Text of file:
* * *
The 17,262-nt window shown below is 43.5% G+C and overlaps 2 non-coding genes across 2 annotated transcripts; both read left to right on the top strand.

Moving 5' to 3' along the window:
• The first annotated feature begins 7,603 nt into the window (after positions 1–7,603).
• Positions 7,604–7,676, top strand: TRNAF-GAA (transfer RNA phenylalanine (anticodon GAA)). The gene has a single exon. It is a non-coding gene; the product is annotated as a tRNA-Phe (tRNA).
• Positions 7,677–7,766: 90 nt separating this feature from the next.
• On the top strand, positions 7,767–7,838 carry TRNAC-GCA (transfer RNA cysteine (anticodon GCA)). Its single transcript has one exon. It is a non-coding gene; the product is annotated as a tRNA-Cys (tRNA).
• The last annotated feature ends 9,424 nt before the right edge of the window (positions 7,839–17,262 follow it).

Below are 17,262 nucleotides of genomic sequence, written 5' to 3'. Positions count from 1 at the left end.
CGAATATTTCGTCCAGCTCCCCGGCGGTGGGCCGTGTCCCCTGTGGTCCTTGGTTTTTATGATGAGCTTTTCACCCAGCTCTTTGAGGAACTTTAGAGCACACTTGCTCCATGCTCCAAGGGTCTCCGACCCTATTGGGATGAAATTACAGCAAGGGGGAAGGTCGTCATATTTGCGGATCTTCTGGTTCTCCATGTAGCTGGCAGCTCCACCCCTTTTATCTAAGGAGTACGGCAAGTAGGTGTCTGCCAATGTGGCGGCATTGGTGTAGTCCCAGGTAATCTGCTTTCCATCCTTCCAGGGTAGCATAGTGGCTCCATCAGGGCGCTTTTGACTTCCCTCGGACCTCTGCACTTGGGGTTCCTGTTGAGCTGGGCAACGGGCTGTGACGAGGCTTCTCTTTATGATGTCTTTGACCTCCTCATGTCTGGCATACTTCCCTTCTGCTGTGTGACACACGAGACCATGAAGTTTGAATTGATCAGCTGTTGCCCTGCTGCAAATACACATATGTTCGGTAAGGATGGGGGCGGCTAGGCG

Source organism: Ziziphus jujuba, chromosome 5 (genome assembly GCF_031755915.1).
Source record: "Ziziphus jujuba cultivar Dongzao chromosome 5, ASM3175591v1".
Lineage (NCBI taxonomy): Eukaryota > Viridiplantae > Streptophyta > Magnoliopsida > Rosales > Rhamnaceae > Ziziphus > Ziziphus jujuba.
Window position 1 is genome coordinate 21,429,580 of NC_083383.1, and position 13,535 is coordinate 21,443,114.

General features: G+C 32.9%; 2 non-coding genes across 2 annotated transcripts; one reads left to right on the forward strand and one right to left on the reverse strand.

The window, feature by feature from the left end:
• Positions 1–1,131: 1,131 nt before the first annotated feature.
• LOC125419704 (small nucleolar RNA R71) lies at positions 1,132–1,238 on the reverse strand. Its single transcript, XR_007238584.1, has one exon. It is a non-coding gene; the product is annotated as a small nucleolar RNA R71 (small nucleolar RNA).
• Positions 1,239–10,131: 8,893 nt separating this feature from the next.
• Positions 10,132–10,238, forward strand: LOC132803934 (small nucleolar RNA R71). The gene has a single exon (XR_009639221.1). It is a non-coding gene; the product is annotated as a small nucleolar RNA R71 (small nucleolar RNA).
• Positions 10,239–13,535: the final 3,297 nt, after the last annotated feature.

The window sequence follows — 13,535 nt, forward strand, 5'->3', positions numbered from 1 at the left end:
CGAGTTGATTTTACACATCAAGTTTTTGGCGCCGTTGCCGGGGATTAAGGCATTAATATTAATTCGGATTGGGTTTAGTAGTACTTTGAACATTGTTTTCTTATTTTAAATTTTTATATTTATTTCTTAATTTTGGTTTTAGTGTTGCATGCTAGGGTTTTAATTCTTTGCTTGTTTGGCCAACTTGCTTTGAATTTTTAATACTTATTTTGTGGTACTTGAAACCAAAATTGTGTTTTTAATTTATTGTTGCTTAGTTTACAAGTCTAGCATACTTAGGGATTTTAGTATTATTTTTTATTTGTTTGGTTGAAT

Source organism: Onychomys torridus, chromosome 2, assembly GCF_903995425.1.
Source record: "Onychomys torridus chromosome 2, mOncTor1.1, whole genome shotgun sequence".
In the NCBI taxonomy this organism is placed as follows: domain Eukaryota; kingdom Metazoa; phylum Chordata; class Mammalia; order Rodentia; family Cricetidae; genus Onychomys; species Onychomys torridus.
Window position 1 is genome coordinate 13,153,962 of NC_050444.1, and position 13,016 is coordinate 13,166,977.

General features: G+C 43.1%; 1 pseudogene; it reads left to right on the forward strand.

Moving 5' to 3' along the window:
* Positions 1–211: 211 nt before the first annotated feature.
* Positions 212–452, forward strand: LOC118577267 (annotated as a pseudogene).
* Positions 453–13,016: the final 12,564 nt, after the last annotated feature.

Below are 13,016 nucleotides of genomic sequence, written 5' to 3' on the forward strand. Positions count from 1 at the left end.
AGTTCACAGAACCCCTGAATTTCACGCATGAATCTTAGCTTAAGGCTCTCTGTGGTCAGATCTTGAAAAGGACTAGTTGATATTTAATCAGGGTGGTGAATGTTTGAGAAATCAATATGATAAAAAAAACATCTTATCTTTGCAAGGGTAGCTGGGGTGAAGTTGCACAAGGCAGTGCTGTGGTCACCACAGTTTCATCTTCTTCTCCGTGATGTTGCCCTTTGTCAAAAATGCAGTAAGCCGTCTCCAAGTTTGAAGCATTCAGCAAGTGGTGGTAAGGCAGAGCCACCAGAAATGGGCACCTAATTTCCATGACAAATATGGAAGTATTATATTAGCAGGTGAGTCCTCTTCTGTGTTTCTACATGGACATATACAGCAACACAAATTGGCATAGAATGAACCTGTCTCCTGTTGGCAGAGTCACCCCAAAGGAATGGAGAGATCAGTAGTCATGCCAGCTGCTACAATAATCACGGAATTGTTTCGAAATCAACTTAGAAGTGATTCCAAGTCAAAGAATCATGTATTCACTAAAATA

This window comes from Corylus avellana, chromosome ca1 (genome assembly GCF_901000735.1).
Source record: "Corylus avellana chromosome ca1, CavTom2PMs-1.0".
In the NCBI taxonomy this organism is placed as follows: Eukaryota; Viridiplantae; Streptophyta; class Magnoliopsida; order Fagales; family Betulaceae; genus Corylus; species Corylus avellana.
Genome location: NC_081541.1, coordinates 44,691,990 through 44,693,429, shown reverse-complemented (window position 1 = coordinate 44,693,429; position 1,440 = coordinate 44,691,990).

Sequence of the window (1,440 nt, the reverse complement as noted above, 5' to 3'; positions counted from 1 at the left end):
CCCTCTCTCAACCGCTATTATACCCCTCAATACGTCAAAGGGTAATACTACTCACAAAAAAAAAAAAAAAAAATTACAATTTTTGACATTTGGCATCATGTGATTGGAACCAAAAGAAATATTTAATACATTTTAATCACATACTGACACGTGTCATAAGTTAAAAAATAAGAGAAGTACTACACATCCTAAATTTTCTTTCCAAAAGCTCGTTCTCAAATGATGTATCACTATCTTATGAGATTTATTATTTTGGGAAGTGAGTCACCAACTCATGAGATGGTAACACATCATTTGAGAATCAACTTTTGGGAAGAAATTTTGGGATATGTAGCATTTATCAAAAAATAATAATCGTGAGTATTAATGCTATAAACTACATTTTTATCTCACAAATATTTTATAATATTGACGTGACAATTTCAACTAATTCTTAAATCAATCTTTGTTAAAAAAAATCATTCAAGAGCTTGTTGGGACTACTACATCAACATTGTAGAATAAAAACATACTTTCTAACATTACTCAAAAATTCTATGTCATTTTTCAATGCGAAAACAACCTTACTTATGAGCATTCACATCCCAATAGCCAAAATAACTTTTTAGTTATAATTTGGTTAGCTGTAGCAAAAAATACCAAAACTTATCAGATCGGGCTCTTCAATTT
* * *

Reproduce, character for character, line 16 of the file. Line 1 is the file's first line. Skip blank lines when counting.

• Positions 1–1,131: 1,131 nt before the first annotated feature.